Air bases in Pakistan are reportedly at “war alert levels” while Indian Prime Minister Narendra Modi has given his military a “free hand” to attack.
India is also preparing to build 14,000 bunkers on the border with Pakistan as heavy clashes continue on the border that divides Indian and Pakistani territory in Kashmir.
The latest attacks, the first since a war in 1971, saw Pakistan air force today shoot down two Indian military jets after they crossed the frontier.
Pakistan claimed to have detained two pilots who were flying the warplanes – but later changed the figures to just one.
It came just 24 hours after Indian carried out an attack on what it says was a militant camp in Pakistan in revenge for a suicide bombing that killed 40 Indian troops in Kashmir.
A Pakistan-based group said it carried out the attack – the deadliest to take place during a three-decade insurgency against Indian rule in Kashmir.
India today demanded the release of the fighter pilot shot down by Pakistan warplanes after video emerged showing the pilot blindfolded with blood on his face.
The images were described by India as a “vulgar display of an injured personnel”.
Pakistan’s Prime Minister Imran Khan later called for urgent talks with Indian counterpart Narendra Modi to address the situation.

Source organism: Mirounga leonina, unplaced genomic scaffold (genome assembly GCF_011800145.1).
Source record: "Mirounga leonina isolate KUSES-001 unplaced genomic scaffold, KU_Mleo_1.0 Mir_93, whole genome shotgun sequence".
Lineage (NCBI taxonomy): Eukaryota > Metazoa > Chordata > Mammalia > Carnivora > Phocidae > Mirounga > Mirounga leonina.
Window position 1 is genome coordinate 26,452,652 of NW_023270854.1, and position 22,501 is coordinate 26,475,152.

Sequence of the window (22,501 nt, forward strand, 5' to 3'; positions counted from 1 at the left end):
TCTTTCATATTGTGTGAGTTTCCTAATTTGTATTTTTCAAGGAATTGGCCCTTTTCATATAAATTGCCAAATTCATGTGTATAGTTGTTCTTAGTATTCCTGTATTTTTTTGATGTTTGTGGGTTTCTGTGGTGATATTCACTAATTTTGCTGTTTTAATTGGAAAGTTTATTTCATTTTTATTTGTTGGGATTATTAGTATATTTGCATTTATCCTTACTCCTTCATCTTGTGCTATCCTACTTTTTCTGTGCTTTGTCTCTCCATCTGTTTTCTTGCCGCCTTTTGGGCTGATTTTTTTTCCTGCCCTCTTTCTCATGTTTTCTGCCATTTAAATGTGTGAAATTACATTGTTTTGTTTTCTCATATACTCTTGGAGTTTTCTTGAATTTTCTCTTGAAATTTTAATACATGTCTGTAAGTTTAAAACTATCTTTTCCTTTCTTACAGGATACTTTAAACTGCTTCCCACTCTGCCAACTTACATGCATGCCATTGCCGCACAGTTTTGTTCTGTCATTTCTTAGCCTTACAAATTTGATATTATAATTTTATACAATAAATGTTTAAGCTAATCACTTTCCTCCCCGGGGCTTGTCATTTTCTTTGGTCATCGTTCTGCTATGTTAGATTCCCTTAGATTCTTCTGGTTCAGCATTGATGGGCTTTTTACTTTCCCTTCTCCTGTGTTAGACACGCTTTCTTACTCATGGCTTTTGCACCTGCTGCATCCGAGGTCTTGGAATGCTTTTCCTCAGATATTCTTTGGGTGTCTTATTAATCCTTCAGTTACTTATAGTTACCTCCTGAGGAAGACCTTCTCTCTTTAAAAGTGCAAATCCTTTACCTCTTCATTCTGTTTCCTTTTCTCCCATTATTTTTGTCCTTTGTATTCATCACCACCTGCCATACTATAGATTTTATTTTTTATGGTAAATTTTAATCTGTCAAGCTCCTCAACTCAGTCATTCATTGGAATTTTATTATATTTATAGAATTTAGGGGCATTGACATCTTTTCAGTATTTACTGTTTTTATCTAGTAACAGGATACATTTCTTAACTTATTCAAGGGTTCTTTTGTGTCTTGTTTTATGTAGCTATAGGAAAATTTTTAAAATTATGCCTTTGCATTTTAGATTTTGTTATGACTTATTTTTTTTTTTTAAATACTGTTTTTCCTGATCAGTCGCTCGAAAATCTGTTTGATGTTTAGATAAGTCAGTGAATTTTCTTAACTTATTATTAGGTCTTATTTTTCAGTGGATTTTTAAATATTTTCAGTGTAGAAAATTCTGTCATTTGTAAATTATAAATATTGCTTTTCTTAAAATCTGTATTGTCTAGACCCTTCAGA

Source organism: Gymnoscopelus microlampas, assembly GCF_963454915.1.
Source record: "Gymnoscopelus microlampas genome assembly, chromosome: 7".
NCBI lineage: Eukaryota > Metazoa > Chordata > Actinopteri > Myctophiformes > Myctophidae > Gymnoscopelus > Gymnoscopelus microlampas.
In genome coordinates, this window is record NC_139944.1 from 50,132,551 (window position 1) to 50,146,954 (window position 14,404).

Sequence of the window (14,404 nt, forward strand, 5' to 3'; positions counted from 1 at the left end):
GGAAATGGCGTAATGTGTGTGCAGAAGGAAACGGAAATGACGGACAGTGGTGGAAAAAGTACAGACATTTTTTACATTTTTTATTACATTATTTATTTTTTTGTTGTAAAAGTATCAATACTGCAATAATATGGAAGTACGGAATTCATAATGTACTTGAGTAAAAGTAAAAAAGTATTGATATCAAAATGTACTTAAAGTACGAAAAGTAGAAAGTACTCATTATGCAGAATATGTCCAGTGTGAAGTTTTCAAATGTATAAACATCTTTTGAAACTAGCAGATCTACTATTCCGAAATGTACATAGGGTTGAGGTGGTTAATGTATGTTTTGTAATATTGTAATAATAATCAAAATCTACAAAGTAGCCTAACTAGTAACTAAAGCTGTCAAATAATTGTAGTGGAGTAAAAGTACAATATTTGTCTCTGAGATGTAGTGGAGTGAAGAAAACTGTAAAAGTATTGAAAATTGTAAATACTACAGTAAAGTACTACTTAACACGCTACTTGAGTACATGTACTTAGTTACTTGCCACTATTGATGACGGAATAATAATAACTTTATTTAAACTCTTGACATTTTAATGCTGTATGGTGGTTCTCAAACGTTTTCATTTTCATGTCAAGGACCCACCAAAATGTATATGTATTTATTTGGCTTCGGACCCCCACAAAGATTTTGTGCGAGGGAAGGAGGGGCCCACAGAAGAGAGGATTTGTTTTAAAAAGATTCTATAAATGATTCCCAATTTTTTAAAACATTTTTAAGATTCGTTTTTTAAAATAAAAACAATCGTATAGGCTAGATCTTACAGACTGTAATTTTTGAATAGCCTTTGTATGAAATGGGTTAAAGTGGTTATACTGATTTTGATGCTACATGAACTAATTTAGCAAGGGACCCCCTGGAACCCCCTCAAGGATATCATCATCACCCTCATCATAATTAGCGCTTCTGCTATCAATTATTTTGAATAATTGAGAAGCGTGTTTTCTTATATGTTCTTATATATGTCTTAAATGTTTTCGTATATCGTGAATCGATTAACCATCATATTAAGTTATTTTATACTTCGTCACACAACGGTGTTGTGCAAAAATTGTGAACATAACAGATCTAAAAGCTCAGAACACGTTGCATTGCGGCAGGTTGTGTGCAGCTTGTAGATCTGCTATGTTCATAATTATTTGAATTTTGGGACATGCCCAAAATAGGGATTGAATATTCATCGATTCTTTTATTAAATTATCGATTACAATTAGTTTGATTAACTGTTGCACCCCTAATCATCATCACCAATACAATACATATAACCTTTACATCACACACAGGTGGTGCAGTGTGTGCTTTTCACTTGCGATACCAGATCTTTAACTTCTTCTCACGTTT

He said in a televised address that the two sides could not afford a miscalculation “given the weapons we have”.
“We should sit down and talk,” he said.
“If we let it happen, it will remain neither in my nor Narendra Modi’s control.
“Our action is just to let them know that just like they intruded into our territory, we are also capable of going into their territory,” he added.
Modi has yet to react but was meeting top security and intelligence officials to discuss the situation, reports in India said.
Indian Foreign Minister Sushma Swaraj said her country would act “with responsibility and restraint”.
“India does not wish to see further escalation of the situation,” she said, speaking from a meeting with Russian and Chinese foreign ministers in China.
The UK government also announced this afternoon that diplomatic efforts to resolve the crisis in Kashmir were continuing “round the clock”.
But it warned: “We should not underestimate the dangers in this situation”
Foreign Secretary Jeremy Hunt said: “You have two nuclear powers who have a long history of tension squaring up against each other and now the start of some kind of military conflict.
“It’s an extremely dangerous situation.”
He added: “It’s a full, round-the-clock, diplomatic effort to try and make sure we can avert the worst and end up with a peaceful resolution which we know both countries want.”